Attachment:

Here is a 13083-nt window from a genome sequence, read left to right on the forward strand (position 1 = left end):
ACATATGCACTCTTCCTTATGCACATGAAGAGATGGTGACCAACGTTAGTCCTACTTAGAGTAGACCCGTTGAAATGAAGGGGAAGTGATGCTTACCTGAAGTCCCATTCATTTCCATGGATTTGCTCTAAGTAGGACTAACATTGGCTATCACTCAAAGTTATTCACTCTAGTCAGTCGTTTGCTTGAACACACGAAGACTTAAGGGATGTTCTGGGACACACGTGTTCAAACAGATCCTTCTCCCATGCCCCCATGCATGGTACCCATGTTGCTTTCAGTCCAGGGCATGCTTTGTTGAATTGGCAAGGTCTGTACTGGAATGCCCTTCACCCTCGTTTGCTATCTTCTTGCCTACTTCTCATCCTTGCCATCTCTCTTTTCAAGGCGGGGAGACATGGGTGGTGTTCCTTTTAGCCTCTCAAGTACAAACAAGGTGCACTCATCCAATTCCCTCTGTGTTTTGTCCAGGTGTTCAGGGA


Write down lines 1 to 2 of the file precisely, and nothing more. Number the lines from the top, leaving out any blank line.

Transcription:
Here is a 13083-nt window from a genome sequence, read left to right on the forward strand (position 1 = left end):
ACATATGCACTCTTCCTTATGCACATGAAGAGATGGTGACCAACGTTAGTCCTACTTAGAGTAGACCCGTTGAAATGAAGGGGAAGTGATGCTTACCTGAAGTCCCATTCATTTCCATGGATTTGCTCTAAGTAGGACTAACATTGGCTATCACTCAAAGTTATTCACTCTAGTCAGTCGTTTGCTTGAACACACGAAGACTTAAGGGATGTTCTGGGACACACGTGTTCAAACAGATCCTTCTCCCATGCCCCCATGCATGGTACCCATGTTGCTTTCAGTCCAGGGCATGCTTTGTTGAATTGGCAAGGTCTGTACTGGAATGCCCTTCACCCTCGTTTGCTATCTTCTTGCCTACTTCTCATCCTTGCCATCTCTCTTTTCAAGGCGGGGAGACATGGGTGGTGTTCCTTTTAGCCTCTCAAGTACAAACAAGGTGCACTCATCCAATTCCCTCTGTGTTTTGTCCAGGTGTTCAGGGA